Roemheld syndrome

This condition is caused by a buildup of fat in the breast tissue. If you have this condition, your breasts will feel full and firm.

You may notice that your nipples are inverted and that your breasts are unevenly shaped and sized.

Breast asymmetry

Breast asymmetry is a condition where the breasts aren’t the same shape or size. While it often results in a small, uneven chest, there may be other symptoms.

For example, you may have a small or asymmetrical breast size, a small or asymmetrical nipple size, or nipples that point in different directions.

Bilateral breast augmentation

This condition is caused by a difference in size between one or both breasts. If you have this condition, it can indicate that one breast is larger than the other.

If your breasts are the same size, but one breast is larger, you may have a breast augmentation surgery.

Breast cancer

Cancer, including breast cancer, can affect your breasts.

If you have a lump in your breast, you should see a doctor for a diagnosis and treatment.

Breast cancer can spread to other parts of your body, including your:

  • Lungs
  • Bones
  • Brain

It can also spread to lymph nodes in your chest, liver, and lungs.

Breast cysts

Breast cysts are sacs filled with fluid. They’re often found as a result of breast cancer or another condition that causes an increase in milk production.

The cyst may be small or large.

Breast implant rupture

Breast implants are surgically placed inside the body to replace fatty tissue.

If the implant ruptures, you may experience:

  • A sudden loss of breast sensation
  • Pain or tenderness
  • Swelling
  • Redness
  • Hardness

Breast implants also have a limited life span and can rupture if you have a high body mass index (BMI).

Breast infection

Breasts are susceptible to infection because of the delicate tissue.

Breast infections can cause:

  • Swollen breasts
  • Swollen glands
  • Bruising
  • Pain

You may also notice a foul-smelling discharge.

Breast implant infection

This infection is caused by bacteria or fungi that enter the body through the implant.

It’s most common in women with implants or any foreign body in their body.

The infection can spread through the bloodstream to other parts of the body, including:

  • The bone
  • The lungs
  • The brain
  • The heart

Breast implants can become infected if they become loose or leak.

When to see a doctor?

See a doctor if you notice any of the following symptoms:

  • A lump in or near your breast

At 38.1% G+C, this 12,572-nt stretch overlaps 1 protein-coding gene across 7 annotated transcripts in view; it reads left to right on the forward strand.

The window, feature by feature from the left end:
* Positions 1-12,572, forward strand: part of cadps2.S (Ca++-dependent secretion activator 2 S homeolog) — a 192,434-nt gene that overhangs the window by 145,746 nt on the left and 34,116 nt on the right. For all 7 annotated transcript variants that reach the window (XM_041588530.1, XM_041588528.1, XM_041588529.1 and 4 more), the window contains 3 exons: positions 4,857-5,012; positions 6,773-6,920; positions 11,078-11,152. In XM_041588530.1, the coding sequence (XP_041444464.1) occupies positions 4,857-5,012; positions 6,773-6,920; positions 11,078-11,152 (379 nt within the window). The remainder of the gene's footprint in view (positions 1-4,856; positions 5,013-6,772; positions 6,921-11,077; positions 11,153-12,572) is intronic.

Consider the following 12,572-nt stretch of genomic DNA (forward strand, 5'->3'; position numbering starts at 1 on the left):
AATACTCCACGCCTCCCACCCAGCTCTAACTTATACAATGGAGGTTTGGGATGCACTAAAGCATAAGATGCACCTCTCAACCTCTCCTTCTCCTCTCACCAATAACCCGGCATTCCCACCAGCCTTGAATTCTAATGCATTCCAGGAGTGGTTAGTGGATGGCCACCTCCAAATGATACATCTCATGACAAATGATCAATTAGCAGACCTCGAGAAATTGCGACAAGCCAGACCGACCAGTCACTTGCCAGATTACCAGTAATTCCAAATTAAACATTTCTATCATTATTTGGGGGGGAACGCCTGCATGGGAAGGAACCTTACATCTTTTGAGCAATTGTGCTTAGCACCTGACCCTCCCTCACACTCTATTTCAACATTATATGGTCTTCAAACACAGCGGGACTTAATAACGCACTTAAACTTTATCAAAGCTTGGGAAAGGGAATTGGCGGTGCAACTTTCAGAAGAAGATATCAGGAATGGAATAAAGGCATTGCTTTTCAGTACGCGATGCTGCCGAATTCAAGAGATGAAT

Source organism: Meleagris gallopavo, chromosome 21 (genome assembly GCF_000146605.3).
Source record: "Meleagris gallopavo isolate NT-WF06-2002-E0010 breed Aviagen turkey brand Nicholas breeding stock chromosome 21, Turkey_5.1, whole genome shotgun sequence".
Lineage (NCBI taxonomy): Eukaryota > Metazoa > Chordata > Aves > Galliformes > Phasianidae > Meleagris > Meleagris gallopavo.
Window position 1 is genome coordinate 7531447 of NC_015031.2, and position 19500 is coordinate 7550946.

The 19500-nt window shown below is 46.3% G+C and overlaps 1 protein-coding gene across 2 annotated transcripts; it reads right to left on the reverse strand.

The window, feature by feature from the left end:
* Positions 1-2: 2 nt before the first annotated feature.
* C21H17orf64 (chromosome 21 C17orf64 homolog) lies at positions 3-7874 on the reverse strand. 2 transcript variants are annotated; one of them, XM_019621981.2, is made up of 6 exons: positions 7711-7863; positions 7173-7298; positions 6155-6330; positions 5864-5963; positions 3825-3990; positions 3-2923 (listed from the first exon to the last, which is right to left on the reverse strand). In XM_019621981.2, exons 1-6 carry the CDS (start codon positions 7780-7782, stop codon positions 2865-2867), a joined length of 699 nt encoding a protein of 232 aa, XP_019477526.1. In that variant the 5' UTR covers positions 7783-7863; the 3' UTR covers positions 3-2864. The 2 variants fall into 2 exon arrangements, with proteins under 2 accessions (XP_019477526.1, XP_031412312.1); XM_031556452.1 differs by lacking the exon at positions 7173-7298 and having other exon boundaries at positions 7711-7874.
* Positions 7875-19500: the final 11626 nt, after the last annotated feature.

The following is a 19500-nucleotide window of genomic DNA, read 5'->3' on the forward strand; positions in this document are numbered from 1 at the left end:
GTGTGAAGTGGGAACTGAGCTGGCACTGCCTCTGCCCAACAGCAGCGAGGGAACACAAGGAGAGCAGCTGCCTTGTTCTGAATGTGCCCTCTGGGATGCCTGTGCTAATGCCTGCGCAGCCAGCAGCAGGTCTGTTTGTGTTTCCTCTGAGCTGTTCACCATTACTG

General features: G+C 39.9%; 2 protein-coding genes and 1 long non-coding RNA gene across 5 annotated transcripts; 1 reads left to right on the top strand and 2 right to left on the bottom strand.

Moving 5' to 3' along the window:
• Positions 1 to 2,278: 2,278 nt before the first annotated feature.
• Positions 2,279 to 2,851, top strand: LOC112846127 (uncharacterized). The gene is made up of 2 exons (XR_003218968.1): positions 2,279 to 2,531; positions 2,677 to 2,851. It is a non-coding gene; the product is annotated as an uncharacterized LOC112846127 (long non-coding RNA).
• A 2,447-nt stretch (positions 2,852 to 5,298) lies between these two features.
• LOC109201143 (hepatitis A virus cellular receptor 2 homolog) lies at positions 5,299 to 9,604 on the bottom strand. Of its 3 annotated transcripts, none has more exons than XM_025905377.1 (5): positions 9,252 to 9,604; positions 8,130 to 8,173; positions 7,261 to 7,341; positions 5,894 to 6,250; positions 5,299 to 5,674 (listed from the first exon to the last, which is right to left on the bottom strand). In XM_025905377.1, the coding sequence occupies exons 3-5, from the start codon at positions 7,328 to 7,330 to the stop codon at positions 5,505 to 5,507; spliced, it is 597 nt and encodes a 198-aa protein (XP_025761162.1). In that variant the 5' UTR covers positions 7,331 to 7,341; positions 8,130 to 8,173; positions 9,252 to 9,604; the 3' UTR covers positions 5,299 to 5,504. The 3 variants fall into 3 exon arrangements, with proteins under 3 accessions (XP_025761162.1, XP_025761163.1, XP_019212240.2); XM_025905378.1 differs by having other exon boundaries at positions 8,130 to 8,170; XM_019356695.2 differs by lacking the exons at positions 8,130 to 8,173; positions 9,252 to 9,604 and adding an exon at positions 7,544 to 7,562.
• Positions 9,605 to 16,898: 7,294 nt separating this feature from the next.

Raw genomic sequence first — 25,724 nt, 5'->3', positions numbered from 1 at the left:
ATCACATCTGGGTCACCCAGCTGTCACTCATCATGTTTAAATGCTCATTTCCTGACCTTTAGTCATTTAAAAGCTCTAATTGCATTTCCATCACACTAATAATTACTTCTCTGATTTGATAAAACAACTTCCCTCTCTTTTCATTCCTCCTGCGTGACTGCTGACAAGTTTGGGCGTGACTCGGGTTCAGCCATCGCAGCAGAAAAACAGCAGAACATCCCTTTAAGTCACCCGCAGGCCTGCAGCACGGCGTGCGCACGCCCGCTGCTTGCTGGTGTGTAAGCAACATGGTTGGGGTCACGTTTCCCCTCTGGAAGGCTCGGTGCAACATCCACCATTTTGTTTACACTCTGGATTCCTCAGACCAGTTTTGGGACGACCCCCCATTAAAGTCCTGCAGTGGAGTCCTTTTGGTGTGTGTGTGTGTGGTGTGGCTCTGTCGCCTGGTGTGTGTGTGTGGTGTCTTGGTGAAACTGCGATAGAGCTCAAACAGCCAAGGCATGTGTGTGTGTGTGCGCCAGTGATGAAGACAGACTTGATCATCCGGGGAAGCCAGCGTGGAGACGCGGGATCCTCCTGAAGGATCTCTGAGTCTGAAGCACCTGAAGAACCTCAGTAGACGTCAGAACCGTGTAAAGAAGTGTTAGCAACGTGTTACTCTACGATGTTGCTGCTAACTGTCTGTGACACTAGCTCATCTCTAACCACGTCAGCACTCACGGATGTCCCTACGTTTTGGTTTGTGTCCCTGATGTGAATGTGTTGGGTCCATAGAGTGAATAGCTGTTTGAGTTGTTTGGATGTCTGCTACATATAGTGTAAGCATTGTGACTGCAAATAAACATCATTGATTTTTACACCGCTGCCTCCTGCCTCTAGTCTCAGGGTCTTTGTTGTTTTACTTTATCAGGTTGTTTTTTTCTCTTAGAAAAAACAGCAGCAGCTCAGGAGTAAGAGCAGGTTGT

• Pain or tenderness in your breast
  • A new lump in your breast
  • A bulge in your breast
  • Redness or swelling of your breast
  • A thick, yellow, cottage cheese-like discharge from your nipple
  • Pain with deep breathing, coughing, or sneezing
  • Fever
  • Fatigue
  • Nausea
  • Vomiting
  • Diarrhea

If you have any of these symptoms, seek immediate medical attention.

Diagnosing the problem

To diagnose the reason for your symptoms, your doctor will review your medical history and perform a physical exam.

If they suspect you have a problem with your breasts, they may:

  • Perform a mammogram. This is a special X-ray that creates a picture of the inside of your breast.
  • Order a biopsy. This is a procedure where a small sample of your breast tissue is removed and sent to a lab for testing.
  • Order an ultrasound. This is a test that uses sound waves to produce a picture of your breast.
  • Order a magnetic resonance imaging (MRI) of your breasts. This test uses a combination of large magnets and radio waves to create a picture of the inside of your breasts.

Your doctor may also order a breast ultrasound if they think your breast implants are leaking.

Your doctor may also order blood tests to check for an infection or other conditions.

Treatment options

If you have a breast implant infection, your doctor may recommend:

  • Antibiotics. This is a medication that kills bacteria or fungi.
  • Antiseptic. This is a medication that fights infection.
  • Wound care. Your doctor will clean and care for the affected breast.
  • Drain the fluid and remove the implant. This procedure is called explantation.

If your breast implant has ruptured, your doctor may:

  • Apply a compression dressing. This is a bandage that compresses the affected breast.
  • Apply a brace. This is a bandage that covers the area around the implant.